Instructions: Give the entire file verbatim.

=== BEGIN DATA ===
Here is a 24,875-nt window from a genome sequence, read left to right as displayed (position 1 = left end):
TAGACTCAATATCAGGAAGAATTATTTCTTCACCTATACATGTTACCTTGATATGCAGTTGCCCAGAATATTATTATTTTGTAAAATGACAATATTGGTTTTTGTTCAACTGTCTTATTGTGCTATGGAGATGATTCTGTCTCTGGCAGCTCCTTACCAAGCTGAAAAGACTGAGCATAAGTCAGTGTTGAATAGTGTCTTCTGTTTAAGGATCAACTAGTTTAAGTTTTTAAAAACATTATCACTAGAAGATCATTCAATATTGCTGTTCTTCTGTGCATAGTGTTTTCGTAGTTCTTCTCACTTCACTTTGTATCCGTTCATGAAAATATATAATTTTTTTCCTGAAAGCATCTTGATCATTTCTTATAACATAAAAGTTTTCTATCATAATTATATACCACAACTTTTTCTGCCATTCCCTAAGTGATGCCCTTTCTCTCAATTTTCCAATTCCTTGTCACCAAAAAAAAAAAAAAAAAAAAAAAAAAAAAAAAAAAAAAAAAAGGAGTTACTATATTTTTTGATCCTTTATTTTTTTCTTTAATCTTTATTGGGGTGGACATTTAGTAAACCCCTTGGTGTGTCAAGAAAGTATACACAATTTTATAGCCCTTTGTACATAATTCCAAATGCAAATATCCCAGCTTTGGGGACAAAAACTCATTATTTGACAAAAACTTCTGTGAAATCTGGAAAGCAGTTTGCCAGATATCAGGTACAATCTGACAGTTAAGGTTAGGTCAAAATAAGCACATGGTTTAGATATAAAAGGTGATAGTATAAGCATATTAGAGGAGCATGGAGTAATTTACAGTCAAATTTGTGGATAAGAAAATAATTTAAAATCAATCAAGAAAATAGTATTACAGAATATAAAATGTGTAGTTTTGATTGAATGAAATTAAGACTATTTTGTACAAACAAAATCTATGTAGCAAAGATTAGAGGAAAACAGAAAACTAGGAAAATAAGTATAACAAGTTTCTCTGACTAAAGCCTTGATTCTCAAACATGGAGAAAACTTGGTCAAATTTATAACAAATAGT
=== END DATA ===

Here is a 24,875-nt window from a genome sequence, read left to right as displayed (position 1 = left end):
TAGACTCAATATCAGGAAGAATTATTTCTTCACCTATACATGTTACCTTGATATGCAGTTGCCCAGAATATTATTATTTTGTAAAATGACAATATTGGTTTTTGTTCAACTGTCTTATTGTGCTATGGAGATGATTCTGTCTCTGGCAGCTCCTTACCAAGCTGAAAAGACTGAGCATAAGTCAGTGTTGAATAGTGTCTTCTGTTTAAGGATCAACTAGTTTAAGTTTTTAAAAACATTATCACTAGAAGATCATTCAATATTGCTGTTCTTCTGTGCATAGTGTTTTCGTAGTTCTTCTCACTTCACTTTGTATCCGTTCATGAAAATATATAATTTTTTTCCTGAAAGCATCTTGATCATTTCTTATAACATAAAAGTTTTCTATCATAATTATATACCACAACTTTTTCTGCCATTCCCTAAGTGATGCCCTTTCTCTCAATTTTCCAATTCCTTGTCACCAAAAAAAAAAAAAAAAAAAAAAAAAAAAAAAAAAAAAAAAAAGGAGTTACTATATTTTTTGATCCTTTATTTTTTTCTTTAATCTTTATTGGGGTGGACATTTAGTAAACCCCTTGGTGTGTCAAGAAAGTATACACAATTTTATAGCCCTTTGTACATAATTCCAAATGCAAATATCCCAGCTTTGGGGACAAAAACTCATTATTTGACAAAAACTTCTGTGAAATCTGGAAAGCAGTTTGCCAGATATCAGGTACAATCTGACAGTTAAGGTTAGGTCAAAATAAGCACATGGTTTAGATATAAAAGGTGATAGTATAAGCATATTAGAGGAGCATGGAGTAATTTACAGTCAAATTTGTGGATAAGAAAATAATTTAAAATCAATCAAGAAAATAGTATTACAGAATATAAAATGTGTAGTTTTGATTGAATGAAATTAAGACTATTTTGTACAAACAAAATCTATGTAGCAAAGATTAGAGGAAAACAGAAAACTAGGAAAATAAGTATAACAAGTTTCTCTGACTAAAGCCTTGATTCTCAAACATGGAGAAAACTTGGTCAAATTTATAACAAATAGT